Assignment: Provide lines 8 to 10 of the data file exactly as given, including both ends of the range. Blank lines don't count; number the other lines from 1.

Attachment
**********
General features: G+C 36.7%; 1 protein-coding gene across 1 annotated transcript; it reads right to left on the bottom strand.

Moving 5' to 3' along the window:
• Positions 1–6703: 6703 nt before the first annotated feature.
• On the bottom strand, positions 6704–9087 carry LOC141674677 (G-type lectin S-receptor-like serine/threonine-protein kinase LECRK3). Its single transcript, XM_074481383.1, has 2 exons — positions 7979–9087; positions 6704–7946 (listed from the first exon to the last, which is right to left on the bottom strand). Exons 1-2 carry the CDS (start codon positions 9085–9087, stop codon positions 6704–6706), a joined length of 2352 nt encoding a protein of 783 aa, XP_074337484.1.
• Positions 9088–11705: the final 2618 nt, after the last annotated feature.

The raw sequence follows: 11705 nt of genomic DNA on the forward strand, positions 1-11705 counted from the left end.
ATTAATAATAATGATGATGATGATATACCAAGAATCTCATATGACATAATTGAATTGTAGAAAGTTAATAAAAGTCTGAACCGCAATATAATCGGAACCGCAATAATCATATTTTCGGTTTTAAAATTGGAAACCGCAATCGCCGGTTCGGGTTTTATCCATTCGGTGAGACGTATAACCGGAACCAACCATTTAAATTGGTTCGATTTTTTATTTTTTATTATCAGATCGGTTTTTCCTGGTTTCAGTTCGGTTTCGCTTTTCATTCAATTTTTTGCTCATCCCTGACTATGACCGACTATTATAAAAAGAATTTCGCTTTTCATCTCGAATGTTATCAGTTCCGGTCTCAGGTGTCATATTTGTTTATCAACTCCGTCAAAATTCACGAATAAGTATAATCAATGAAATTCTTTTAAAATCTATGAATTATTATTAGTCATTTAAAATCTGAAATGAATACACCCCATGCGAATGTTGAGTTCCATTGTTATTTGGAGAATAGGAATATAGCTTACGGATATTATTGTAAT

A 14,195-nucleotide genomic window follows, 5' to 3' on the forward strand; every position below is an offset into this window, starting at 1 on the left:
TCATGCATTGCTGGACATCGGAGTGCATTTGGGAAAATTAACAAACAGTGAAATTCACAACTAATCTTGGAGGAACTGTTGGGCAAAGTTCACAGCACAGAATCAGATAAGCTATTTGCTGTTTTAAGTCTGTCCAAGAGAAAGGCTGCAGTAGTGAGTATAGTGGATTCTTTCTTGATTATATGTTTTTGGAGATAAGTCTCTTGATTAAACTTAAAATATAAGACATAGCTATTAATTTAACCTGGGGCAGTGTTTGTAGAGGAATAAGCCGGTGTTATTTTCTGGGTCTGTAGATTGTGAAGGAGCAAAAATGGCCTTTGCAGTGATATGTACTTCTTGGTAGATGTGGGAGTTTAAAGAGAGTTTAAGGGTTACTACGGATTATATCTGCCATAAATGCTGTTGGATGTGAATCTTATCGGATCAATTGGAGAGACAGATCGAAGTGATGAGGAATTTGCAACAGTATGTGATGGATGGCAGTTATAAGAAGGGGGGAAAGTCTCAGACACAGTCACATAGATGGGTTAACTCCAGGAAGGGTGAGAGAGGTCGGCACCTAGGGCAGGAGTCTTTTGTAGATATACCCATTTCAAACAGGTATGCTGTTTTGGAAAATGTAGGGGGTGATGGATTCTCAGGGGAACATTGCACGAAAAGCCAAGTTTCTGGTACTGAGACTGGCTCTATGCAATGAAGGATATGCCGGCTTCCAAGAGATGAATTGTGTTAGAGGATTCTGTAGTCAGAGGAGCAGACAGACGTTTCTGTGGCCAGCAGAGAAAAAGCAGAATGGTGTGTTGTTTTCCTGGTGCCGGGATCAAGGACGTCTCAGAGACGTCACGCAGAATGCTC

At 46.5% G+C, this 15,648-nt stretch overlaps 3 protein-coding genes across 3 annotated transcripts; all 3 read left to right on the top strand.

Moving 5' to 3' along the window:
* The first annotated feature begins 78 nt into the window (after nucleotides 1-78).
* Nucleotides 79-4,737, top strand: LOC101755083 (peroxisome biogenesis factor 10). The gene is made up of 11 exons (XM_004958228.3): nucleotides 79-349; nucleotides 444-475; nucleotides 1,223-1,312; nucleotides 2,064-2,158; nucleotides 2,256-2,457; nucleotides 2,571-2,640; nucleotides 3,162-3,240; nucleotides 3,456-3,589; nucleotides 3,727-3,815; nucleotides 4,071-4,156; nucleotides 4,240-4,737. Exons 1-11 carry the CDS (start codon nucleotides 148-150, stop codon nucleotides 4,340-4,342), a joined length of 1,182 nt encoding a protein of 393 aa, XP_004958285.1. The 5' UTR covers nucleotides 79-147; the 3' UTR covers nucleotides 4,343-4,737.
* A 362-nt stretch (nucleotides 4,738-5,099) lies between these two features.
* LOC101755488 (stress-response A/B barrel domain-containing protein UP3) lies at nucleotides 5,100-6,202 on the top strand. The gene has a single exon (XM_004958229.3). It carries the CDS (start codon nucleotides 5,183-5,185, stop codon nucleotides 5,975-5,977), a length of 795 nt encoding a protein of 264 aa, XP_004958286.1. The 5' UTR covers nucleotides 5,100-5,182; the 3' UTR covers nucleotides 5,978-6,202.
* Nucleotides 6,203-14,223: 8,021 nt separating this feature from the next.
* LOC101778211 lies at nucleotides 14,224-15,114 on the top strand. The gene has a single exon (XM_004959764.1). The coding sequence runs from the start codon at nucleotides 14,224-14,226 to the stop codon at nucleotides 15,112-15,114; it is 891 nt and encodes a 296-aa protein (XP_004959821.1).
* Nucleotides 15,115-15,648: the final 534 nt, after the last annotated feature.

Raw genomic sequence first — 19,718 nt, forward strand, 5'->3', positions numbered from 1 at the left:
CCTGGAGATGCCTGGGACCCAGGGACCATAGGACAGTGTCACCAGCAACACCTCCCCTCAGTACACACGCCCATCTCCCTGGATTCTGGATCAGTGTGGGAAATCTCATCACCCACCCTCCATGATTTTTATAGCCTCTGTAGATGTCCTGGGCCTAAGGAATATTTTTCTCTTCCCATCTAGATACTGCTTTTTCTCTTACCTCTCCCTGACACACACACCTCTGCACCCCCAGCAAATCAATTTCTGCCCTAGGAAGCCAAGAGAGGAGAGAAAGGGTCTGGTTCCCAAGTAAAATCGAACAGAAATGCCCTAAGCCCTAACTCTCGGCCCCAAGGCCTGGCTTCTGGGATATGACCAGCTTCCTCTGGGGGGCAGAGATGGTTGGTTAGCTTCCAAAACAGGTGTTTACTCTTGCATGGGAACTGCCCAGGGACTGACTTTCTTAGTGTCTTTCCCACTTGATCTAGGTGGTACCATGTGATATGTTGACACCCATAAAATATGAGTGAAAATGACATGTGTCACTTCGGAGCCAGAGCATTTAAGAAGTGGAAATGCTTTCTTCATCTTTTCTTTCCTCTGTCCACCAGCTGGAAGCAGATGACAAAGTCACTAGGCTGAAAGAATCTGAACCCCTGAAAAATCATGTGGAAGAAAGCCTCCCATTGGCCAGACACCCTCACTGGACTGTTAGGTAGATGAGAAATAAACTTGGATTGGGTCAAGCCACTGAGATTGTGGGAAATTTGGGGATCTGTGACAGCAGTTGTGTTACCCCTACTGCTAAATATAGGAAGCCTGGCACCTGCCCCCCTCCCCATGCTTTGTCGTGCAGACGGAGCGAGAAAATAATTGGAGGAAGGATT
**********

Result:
A 14,195-nucleotide genomic window follows, 5' to 3' on the forward strand; every position below is an offset into this window, starting at 1 on the left:
TCATGCATTGCTGGACATCGGAGTGCATTTGGGAAAATTAACAAACAGTGAAATTCACAACTAATCTTGGAGGAACTGTTGGGCAAAGTTCACAGCACAGAATCAGATAAGCTATTTGCTGTTTTAAGTCTGTCCAAGAGAAAGGCTGCAGTAGTGAGTATAGTGGATTCTTTCTTGATTATATGTTTTTGGAGATAAGTCTCTTGATTAAACTTAAAATATAAGACATAGCTATTAATTTAACCTGGGGCAGTGTTTGTAGAGGAATAAGCCGGTGTTATTTTCTGGGTCTGTAGATTGTGAAGGAGCAAAAATGGCCTTTGCAGTGATATGTACTTCTTGGTAGATGTGGGAGTTTAAAGAGAGTTTAAGGGTTACTACGGATTATATCTGCCATAAATGCTGTTGGATGTGAATCTTATCGGATCAATTGGAGAGACAGATCGAAGTGATGAGGAATTTGCAACAGTATGTGATGGATGGCAGTTATAAGAAGGGGGGAAAGTCTCAGACACAGTCACATAGATGGGTTAACTCCAGGAAGGGTGAGAGAGGTCGGCACCTAGGGCAGGAGTCTTTTGTAGATATACCCATTTCAAACAGGTATGCTGTTTTGGAAAATGTAGGGGGTGATGGATTCTCAGGGGAACATTGCACGAAAAGCCAAGTTTCTGGTACTGAGACTGGCTCTATGCAATGAAGGATATGCCGGCTTCCAAGAGATGAATTGTGTTAGAGGATTCTGTAGTCAGAGGAGCAGACAGACGTTTCTGTGGCCAGCAGAGAAAAAGCAGAATGGTGTGTTGTTTTCCTGGTGCCGGGATCAAGGACGTCTCAGAGACGTCACGCAGAATGCTC

At 46.5% G+C, this 15,648-nt stretch overlaps 3 protein-coding genes across 3 annotated transcripts; all 3 read left to right on the top strand.